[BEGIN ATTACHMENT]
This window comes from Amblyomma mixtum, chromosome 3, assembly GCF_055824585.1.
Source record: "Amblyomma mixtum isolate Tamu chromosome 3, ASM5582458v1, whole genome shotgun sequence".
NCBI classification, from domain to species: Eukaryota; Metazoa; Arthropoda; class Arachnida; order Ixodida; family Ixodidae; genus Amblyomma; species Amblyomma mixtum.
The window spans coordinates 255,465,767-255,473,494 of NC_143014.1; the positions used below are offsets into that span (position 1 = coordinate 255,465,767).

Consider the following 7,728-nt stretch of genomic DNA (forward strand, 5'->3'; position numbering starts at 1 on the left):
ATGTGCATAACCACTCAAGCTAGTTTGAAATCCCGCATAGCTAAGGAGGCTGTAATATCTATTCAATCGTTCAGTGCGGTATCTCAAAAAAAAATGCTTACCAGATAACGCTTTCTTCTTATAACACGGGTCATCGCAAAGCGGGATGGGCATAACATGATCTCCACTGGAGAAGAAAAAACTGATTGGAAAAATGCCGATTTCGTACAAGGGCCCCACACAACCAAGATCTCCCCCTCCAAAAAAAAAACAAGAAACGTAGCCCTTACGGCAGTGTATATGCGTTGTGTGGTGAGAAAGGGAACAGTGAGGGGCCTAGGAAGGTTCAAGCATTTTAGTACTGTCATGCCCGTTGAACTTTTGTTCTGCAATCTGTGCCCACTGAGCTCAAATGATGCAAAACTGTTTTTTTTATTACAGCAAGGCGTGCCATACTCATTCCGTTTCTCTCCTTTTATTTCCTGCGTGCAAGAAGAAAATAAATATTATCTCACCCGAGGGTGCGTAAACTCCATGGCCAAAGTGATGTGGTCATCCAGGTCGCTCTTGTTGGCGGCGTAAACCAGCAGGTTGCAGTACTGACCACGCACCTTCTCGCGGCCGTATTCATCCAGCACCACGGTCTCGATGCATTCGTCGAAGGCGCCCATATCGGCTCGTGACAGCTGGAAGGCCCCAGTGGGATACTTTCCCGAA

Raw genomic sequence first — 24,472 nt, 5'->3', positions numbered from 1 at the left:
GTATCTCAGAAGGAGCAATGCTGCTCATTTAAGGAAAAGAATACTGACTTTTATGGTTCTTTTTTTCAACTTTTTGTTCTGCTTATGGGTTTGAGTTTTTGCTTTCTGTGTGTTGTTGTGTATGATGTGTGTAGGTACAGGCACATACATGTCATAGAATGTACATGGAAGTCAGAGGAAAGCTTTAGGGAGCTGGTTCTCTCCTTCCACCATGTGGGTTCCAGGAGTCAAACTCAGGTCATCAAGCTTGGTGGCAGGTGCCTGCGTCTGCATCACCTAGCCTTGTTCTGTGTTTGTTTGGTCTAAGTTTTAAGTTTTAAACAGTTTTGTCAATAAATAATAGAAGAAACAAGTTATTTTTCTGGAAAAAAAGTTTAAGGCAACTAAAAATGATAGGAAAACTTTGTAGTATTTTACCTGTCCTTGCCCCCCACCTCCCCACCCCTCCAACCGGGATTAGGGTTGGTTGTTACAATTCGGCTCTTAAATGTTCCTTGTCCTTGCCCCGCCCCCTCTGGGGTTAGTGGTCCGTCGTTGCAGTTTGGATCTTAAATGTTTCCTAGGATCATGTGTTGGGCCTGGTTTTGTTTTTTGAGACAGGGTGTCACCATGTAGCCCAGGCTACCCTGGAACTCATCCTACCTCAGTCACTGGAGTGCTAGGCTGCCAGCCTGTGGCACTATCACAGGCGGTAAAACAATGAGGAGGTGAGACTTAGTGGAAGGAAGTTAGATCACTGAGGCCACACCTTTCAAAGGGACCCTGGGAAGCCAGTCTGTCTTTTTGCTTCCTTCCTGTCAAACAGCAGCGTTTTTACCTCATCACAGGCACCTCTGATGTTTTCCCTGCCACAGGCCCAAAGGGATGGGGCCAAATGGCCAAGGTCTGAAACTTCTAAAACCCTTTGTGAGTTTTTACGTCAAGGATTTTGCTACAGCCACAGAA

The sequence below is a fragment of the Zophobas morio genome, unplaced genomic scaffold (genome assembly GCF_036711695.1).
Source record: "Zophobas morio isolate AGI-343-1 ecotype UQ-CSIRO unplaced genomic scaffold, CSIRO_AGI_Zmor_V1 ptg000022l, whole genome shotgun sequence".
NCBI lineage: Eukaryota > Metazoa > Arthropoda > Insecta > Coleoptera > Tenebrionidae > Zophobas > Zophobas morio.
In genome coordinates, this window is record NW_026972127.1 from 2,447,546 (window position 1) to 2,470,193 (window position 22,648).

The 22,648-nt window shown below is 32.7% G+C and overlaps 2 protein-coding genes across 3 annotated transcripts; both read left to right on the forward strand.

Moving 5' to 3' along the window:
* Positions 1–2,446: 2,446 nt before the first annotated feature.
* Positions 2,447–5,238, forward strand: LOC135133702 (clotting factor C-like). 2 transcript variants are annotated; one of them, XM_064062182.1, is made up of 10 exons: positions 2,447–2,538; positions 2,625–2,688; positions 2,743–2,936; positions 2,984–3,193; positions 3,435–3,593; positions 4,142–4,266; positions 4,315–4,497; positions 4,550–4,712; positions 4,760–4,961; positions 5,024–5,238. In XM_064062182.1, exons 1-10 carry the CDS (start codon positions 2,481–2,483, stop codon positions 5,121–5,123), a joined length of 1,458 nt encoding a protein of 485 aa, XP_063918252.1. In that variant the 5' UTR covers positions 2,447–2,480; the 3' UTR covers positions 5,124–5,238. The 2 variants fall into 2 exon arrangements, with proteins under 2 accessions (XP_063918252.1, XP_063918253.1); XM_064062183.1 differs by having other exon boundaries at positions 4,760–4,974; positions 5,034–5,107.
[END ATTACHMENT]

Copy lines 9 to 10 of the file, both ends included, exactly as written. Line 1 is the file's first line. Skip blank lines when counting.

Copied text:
The sequence below is a fragment of the Zophobas morio genome, unplaced genomic scaffold (genome assembly GCF_036711695.1).
Source record: "Zophobas morio isolate AGI-343-1 ecotype UQ-CSIRO unplaced genomic scaffold, CSIRO_AGI_Zmor_V1 ptg000022l, whole genome shotgun sequence".